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Mortuary workers accused of stealing dead people’s credit cards

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Two former mortuary technicians for the city’s Chief Medical Examiner were busted by the feds Tuesday for allegedly stealing dead people’s credit and debit cards — and using them to take trips to Florida and indulge in McDonald’s.

Willie Garcon, 50, of Brooklyn, and Charles McFadgen, 66, of the Bronx, are charged with access device fraud, for which they face up to 10 years in prison.

“The defendants brazenly pilfered the belongings of the deceased, stole their property and enriched themselves by making unauthorized purchases worth several thousand dollars,” said Mark Lesko, acting US Attorney for the Eastern District of New York.

Garcon worked at the ME’s office from 2018 to 2020 as a forensic technician. Depending on his assignment, he sometimes transported bodies to the city morgue and at other times processed the dead once they arrived, prosecutors said.

The morbid alleged crime was uncovered in May 2020, when he was busted in New Jersey for theft in an unrelated case. Cops allegedly found property on him that belonged to four dead people who he had either transported to the city morgue or processed upon their arrival, according to a criminal complaint.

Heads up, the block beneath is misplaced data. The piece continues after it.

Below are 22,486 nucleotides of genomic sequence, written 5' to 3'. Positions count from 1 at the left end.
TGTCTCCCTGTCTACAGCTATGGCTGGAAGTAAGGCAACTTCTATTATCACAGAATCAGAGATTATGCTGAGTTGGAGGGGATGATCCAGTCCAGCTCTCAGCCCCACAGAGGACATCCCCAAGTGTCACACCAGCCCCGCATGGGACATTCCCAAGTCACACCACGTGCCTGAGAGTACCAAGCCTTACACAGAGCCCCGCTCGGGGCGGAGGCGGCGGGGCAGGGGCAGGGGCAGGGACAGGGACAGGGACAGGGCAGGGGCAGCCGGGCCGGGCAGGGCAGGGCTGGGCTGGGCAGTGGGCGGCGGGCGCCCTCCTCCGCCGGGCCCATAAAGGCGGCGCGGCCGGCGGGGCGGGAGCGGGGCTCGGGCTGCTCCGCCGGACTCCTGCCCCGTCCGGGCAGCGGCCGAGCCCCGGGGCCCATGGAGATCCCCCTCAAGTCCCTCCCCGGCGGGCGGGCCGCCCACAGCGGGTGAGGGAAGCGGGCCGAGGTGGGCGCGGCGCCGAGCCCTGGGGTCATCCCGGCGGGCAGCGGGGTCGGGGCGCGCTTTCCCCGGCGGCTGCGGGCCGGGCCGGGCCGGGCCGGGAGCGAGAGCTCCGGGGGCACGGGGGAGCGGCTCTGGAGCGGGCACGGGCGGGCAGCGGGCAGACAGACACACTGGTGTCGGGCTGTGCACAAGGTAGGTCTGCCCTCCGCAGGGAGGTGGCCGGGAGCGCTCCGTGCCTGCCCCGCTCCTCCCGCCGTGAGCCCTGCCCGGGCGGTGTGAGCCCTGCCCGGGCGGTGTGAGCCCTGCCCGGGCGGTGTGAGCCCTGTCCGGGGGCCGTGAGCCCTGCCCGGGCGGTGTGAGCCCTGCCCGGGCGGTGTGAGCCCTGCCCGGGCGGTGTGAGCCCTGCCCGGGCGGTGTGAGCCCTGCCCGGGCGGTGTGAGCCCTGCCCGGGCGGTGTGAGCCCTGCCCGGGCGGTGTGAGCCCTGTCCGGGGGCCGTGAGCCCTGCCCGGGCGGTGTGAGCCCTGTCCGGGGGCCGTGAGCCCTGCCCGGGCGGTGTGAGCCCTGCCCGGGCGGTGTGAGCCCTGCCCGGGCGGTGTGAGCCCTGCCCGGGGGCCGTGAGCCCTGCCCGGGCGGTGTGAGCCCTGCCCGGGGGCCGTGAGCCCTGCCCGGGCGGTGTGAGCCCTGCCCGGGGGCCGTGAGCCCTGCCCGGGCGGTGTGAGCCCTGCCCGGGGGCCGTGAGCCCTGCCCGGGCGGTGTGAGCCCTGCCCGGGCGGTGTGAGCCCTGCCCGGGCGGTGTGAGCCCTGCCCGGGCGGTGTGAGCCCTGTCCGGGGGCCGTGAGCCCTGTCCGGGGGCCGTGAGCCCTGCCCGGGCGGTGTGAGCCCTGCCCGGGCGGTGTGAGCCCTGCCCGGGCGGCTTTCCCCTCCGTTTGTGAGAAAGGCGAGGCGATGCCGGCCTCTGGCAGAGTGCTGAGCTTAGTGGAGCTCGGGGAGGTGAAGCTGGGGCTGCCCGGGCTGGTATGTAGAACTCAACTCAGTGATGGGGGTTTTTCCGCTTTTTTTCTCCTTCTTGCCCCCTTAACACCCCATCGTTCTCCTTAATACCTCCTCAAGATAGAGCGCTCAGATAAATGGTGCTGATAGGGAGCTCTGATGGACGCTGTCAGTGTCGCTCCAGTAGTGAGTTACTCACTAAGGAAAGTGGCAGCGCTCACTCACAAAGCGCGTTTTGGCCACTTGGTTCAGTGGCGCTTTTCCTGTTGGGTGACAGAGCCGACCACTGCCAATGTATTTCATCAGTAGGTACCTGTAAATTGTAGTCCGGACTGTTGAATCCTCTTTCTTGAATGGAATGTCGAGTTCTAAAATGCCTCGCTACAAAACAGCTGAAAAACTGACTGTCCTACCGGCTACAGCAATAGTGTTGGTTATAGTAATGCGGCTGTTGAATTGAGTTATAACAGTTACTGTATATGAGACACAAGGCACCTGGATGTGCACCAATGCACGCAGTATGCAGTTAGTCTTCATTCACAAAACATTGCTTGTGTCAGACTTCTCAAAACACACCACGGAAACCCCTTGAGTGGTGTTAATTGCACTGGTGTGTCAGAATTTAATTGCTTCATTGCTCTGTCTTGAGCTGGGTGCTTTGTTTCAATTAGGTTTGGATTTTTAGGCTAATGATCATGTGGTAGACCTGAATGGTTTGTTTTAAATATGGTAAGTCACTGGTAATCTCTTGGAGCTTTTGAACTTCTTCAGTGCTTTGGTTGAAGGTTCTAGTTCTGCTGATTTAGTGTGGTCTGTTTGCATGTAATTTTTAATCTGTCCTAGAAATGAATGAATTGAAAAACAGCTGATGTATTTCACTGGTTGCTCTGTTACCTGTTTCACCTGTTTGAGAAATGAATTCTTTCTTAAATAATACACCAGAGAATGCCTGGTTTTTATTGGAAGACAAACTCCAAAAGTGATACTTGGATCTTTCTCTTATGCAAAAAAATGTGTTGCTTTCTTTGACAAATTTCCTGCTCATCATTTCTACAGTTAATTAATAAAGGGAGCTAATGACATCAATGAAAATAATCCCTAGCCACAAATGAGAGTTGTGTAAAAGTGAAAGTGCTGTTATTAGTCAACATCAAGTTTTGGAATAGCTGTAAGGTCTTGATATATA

A subsequent investigation then allegedly revealed that Garcon used the decedents’ stolen credit and debit cards to blow $6,500 — including on flights from Newark to Fort Lauderdale, a new HVAC system at his Boca Raton vacation home and a parking fine.

McFadgen worked at the ME’s office from 2003 to 2016, when he retired. He allegedly admitted to investigators that he had used plastic swiped from at least five corpses to rack up more than $13,500 in charges.

Credit cards in a wallet.
Garcon and McFadgen made purchases totaling several thousand dollars with the stolen cards.
Alamy Stock Photo

During a four-year period, McFadgen linked three of his victims’ credit and debit cards to his CVS ExtraCare account to make hundreds of purchases in the Bronx, according to the complaint.

In one instance, he allegedly used the credit card of a dead woman that was linked to her mother’s account. The mom spotted 16 charges after her daughter’s death and reported the fraud in 2016, but McFadgen continued to throw down stolen plastic for a spree of purchases as late as October of 2019, court records show.